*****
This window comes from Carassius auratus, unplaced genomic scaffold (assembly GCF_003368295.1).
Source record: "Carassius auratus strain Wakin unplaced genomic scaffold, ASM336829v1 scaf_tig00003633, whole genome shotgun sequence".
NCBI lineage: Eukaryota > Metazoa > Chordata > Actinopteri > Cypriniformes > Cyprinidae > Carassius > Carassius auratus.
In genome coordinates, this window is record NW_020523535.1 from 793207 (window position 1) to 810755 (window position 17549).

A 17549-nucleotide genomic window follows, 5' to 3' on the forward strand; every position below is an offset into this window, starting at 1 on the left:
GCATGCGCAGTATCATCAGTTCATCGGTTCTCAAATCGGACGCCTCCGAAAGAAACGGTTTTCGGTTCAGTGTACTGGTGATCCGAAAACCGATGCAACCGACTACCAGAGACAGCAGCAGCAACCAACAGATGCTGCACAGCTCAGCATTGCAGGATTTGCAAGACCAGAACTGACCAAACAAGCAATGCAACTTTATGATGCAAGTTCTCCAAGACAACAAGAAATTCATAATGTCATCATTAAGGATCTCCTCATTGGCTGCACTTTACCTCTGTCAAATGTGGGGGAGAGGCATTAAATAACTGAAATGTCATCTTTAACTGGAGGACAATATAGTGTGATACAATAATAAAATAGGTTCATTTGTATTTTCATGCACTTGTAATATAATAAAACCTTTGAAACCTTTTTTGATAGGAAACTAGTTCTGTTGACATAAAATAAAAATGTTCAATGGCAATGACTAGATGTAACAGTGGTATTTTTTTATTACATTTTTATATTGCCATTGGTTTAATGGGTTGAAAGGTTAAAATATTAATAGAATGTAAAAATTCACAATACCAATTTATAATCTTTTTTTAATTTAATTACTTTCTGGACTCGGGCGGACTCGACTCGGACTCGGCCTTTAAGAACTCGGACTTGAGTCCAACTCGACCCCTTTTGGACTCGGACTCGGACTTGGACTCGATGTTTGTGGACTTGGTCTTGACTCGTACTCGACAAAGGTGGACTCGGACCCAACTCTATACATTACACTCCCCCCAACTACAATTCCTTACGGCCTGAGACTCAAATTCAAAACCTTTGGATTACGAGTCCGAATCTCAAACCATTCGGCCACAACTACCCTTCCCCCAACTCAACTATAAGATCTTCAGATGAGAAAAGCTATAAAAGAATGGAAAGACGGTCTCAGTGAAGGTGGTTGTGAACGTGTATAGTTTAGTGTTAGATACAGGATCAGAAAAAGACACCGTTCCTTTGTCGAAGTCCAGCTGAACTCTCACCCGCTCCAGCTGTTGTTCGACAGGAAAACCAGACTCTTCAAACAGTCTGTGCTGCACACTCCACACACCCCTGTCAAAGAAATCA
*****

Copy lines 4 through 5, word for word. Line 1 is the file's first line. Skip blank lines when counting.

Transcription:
In genome coordinates, this window is record NW_020523535.1 from 793207 (window position 1) to 810755 (window position 17549).

A 17549-nucleotide genomic window follows, 5' to 3' on the forward strand; every position below is an offset into this window, starting at 1 on the left: